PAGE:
The Malabar-2015 has created fresh ripples in the already rough sea of the Indian Ocean. After a gap of eight years, India will be hosting another multilateral naval exercise of three nations with USA and Japan. All the members of the original five nation multilateral naval engagement held in the Bay of Bengal in September 2007, developed cold feet after China issued diplomatic demarche to all the five nations asking them if they are ganging up against China. Eight years later India gathered enough courage to ignore Chinese sensitivities and organized the three nation multilateral joint exercise and separately along with bilateral maritime exercises with Australia and Singapore who were part of the 2007 multilateral exercise.
The strategic observers will now deliberate on the evolving construct in the Asia Pacific region. India initially hesitated to convert the Malabar exercise to be held in the Indian Ocean on the Eastern Seaboard, into a multilateral one. But with hardening attitude of the Chinese towards India, perhaps encouraged India to send a signal to the Chinese that if they are not ready to take note of India’s concern India will be free to march on the road on which the US led Western alliance waited for India to join.
The Malabar initially began in the aftermath of the end of Cold War after the dissolution of Soviet Union in the year 1992 and continued on bilateral basis till 1997. But the US unilaterally cancelled the Malabar exercise after the May 1998 Pokharan nuclear explosion. However, the US realized its folly and again offered India to engage in military field in a much comprehensive manner. The two countries revived the Defence Policy Group, set up in 1995 during the historic icebreaking visit of Defence Secretary William Cohen. In the following years the two countries developed greater confidence on each other and continued to do more complex and advanced exercises involving nuclear submarines and aircraft carriers from the US Navy.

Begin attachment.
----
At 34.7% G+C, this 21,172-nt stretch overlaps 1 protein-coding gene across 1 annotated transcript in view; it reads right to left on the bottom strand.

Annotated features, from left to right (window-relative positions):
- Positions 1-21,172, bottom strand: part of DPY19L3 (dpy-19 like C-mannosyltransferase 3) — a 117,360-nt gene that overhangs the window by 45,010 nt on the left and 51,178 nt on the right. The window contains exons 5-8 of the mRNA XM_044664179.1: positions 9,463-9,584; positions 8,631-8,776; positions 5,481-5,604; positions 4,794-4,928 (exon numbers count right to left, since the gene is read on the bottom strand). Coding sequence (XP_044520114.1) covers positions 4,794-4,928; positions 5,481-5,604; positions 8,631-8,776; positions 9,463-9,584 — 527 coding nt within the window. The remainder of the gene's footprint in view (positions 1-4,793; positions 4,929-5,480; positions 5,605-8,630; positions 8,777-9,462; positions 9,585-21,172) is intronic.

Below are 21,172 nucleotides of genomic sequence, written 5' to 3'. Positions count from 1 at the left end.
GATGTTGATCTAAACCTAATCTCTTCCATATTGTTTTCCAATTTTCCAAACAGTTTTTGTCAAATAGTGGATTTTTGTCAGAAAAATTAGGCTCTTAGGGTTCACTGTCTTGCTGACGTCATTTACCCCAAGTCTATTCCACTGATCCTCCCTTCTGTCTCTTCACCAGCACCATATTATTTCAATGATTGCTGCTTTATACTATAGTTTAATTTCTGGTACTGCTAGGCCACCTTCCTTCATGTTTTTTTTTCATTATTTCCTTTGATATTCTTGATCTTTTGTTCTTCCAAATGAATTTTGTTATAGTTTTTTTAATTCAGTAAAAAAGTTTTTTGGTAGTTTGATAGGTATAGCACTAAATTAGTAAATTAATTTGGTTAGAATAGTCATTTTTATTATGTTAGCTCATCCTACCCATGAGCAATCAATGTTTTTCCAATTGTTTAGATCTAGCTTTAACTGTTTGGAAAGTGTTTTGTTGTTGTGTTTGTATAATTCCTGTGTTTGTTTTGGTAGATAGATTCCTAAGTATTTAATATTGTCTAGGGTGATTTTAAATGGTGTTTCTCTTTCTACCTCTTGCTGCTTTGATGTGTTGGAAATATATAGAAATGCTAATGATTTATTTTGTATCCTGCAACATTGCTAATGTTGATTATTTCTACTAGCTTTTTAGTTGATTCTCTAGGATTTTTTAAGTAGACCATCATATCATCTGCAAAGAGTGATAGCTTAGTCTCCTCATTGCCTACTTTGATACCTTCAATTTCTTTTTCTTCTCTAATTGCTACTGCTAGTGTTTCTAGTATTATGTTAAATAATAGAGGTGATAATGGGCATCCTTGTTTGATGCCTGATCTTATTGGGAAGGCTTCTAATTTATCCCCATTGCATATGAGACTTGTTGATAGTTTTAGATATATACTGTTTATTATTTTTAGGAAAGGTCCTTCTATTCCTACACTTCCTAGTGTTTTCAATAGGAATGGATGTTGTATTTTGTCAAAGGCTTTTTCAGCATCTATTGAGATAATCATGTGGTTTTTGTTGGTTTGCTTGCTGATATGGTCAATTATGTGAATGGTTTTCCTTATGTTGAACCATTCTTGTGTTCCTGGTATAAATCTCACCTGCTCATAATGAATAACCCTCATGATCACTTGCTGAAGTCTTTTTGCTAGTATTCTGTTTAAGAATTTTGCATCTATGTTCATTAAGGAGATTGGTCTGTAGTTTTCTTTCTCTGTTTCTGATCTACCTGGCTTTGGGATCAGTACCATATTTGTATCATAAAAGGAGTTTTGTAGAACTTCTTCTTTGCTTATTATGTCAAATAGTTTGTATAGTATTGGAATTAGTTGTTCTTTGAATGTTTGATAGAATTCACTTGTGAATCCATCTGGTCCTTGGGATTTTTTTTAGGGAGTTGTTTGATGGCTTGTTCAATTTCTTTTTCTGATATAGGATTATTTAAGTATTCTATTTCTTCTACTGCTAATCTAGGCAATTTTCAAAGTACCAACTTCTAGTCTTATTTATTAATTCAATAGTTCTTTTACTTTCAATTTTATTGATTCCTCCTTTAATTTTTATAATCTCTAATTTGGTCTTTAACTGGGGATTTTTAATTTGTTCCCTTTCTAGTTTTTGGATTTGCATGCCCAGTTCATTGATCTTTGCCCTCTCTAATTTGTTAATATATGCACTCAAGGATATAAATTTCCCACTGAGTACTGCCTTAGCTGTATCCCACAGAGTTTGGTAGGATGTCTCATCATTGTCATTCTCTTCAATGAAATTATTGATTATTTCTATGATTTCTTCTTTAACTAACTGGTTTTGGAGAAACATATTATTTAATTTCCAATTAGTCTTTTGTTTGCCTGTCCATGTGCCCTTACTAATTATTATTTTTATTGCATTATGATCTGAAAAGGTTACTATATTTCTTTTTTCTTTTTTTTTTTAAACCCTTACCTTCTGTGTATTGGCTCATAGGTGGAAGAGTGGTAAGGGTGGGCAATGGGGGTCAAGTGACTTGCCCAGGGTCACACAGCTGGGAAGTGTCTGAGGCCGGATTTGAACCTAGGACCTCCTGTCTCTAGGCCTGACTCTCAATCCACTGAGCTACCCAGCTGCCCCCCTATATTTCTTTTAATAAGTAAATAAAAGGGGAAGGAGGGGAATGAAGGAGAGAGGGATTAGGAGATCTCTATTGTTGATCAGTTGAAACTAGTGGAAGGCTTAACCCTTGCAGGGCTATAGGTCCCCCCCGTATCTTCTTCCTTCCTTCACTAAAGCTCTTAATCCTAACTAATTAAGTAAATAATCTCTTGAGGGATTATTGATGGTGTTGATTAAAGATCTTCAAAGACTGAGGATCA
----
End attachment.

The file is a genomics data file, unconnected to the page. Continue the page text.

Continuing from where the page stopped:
This was later expanded into a multilateral exercise of US, Japan, Australia, Singapore and India. But China raised eyebrows over this and India decided to restrict it to the two nation exercise. However India consented to include Japan in the Malabar exercise in 2009 and 2014 on the pretext that the Malabar was not hosted by India and held far beyond Indian maritime area.
Besides the naval Malabar exercise India and US also engage with each other in the military domain. The ground forces from two nations also got engaged in the Indo-US Combined Military Training Exercise codenamed as Yudha Abhyas from September 9 to September 23 at the Joint Base Lewis McChord in the US which was aimed at strengthening and broadening interoperability and cooperation between the two armies.
The exercise brought together troops of infantry sub unit and a formation headquarter of Indian Army and similar participation from the US Army and for the Joint training. Yudh Abhyas 2015 witnessed a Formation Headquarter based Command Post Exercise, an Infantry sub unit carrying out Field Training Exercise, Expert Academic discussions on strategic issues of mutual concern by experts of both countries and Combined Training between detachments of Infantry of both armies. According to US Army statement, “The exercise provided an ideal platform for the personnel of the two countries to share their experiences on Military Operations in Urban Terrain, under the UN mandate.” Commanders and Staff Officers of both sides worked in close coordination to receive and collate intelligence and to issue suitable operational orders to the combined field training components, who in turn executed these orders on ground.